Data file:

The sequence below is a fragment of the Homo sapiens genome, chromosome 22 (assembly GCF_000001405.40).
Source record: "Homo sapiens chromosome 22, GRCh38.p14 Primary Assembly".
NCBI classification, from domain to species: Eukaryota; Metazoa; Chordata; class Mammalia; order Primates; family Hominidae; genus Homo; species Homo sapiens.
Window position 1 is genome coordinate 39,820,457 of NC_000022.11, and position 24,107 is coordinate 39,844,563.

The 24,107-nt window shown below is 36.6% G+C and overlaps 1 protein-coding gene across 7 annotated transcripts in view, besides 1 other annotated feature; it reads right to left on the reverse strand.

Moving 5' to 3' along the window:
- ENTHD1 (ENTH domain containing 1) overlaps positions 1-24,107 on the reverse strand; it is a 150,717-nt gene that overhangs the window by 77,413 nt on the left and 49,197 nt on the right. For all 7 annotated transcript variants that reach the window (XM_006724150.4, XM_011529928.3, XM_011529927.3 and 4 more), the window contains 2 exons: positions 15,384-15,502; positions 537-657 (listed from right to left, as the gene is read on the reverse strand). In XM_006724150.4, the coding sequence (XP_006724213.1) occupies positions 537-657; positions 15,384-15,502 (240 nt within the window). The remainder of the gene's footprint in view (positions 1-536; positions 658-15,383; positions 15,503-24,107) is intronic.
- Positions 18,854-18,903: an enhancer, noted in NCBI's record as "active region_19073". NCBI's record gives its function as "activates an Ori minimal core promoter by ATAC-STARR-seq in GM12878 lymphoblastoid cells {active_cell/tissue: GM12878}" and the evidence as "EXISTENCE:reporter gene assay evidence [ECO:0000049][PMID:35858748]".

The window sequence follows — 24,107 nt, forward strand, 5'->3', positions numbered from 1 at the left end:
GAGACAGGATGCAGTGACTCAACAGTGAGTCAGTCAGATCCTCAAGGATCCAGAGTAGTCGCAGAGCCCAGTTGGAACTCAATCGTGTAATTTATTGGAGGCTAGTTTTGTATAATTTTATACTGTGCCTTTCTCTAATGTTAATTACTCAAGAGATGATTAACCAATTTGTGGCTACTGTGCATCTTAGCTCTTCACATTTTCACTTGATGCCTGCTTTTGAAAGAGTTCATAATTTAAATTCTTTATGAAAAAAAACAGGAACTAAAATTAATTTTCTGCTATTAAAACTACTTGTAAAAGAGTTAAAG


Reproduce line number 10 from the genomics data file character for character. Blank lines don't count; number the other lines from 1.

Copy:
GAGACAGGATGCAGTGACTCAACAGTGAGTCAGTCAGATCCTCAAGGATCCAGAGTAGTCGCAGAGCCCAGTTGGAACTCAATCGTGTAATTTATTGGAGGCTAGTTTTGTATAATTTTATACTGTGCCTTTCTCTAATGTTAATTACTCAAGAGATGATTAACCAATTTGTGGCTACTGTGCATCTTAGCTCTTCACATTTTCACTTGATGCCTGCTTTTGAAAGAGTTCATAATTTAAATTCTTTATGAAAAAAAACAGGAACTAAAATTAATTTTCTGCTATTAAAACTACTTGTAAAAGAGTTAAAG